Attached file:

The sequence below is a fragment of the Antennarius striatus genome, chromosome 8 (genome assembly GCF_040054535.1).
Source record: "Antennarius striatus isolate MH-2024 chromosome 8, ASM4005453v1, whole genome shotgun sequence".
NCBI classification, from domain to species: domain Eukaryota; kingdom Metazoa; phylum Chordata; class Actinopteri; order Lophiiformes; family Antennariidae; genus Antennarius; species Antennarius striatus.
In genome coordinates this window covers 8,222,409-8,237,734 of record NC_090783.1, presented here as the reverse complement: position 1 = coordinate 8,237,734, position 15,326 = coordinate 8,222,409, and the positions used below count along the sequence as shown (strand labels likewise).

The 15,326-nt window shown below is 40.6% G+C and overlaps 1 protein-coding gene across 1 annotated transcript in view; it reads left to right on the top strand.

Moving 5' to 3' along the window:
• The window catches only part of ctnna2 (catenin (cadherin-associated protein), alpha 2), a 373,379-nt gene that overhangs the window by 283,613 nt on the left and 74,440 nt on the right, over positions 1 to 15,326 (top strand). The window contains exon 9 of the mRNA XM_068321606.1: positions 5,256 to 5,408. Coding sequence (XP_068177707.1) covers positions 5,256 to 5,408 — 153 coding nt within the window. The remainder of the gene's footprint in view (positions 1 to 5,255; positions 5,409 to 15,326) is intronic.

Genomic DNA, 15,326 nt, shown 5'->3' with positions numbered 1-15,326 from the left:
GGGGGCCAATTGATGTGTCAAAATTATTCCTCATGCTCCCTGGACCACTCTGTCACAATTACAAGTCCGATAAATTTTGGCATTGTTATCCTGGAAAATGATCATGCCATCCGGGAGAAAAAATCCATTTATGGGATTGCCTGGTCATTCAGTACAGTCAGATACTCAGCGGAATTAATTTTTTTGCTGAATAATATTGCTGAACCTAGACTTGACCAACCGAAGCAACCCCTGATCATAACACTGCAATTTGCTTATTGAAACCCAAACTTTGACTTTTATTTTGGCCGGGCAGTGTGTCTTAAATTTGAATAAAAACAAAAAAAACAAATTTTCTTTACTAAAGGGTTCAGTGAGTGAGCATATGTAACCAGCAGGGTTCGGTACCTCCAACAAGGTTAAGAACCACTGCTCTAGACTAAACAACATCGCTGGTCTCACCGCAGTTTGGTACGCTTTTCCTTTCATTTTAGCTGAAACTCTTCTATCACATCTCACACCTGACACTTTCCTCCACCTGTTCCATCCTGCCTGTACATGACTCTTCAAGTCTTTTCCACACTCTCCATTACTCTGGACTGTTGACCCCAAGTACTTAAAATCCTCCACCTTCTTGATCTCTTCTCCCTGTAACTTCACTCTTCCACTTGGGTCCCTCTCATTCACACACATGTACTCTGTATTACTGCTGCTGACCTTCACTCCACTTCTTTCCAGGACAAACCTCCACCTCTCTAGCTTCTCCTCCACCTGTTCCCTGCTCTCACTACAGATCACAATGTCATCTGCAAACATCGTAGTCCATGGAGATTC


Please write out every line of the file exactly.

The sequence below is a fragment of the Antennarius striatus genome, chromosome 8 (genome assembly GCF_040054535.1).
Source record: "Antennarius striatus isolate MH-2024 chromosome 8, ASM4005453v1, whole genome shotgun sequence".
NCBI classification, from domain to species: domain Eukaryota; kingdom Metazoa; phylum Chordata; class Actinopteri; order Lophiiformes; family Antennariidae; genus Antennarius; species Antennarius striatus.
In genome coordinates this window covers 8,222,409-8,237,734 of record NC_090783.1, presented here as the reverse complement: position 1 = coordinate 8,237,734, position 15,326 = coordinate 8,222,409, and the positions used below count along the sequence as shown (strand labels likewise).

The 15,326-nt window shown below is 40.6% G+C and overlaps 1 protein-coding gene across 1 annotated transcript in view; it reads left to right on the top strand.

Moving 5' to 3' along the window:
• The window catches only part of ctnna2 (catenin (cadherin-associated protein), alpha 2), a 373,379-nt gene that overhangs the window by 283,613 nt on the left and 74,440 nt on the right, over positions 1 to 15,326 (top strand). The window contains exon 9 of the mRNA XM_068321606.1: positions 5,256 to 5,408. Coding sequence (XP_068177707.1) covers positions 5,256 to 5,408 — 153 coding nt within the window. The remainder of the gene's footprint in view (positions 1 to 5,255; positions 5,409 to 15,326) is intronic.

Genomic DNA, 15,326 nt, shown 5'->3' with positions numbered 1-15,326 from the left:
GGGGGCCAATTGATGTGTCAAAATTATTCCTCATGCTCCCTGGACCACTCTGTCACAATTACAAGTCCGATAAATTTTGGCATTGTTATCCTGGAAAATGATCATGCCATCCGGGAGAAAAAATCCATTTATGGGATTGCCTGGTCATTCAGTACAGTCAGATACTCAGCGGAATTAATTTTTTTGCTGAATAATATTGCTGAACCTAGACTTGACCAACCGAAGCAACCCCTGATCATAACACTGCAATTTGCTTATTGAAACCCAAACTTTGACTTTTATTTTGGCCGGGCAGTGTGTCTTAAATTTGAATAAAAACAAAAAAAACAAATTTTCTTTACTAAAGGGTTCAGTGAGTGAGCATATGTAACCAGCAGGGTTCGGTACCTCCAACAAGGTTAAGAACCACTGCTCTAGACTAAACAACATCGCTGGTCTCACCGCAGTTTGGTACGCTTTTCCTTTCATTTTAGCTGAAACTCTTCTATCACATCTCACACCTGACACTTTCCTCCACCTGTTCCATCCTGCCTGTACATGACTCTTCAAGTCTTTTCCACACTCTCCATTACTCTGGACTGTTGACCCCAAGTACTTAAAATCCTCCACCTTCTTGATCTCTTCTCCCTGTAACTTCACTCTTCCACTTGGGTCCCTCTCATTCACACACATGTACTCTGTATTACTGCTGCTGACCTTCACTCCACTTCTTTCCAGGACAAACCTCCACCTCTCTAGCTTCTCCTCCACCTGTTCCCTGCTCTCACTACAGATCACAATGTCATCTGCAAACATCGTAGTCCATGGAGATTC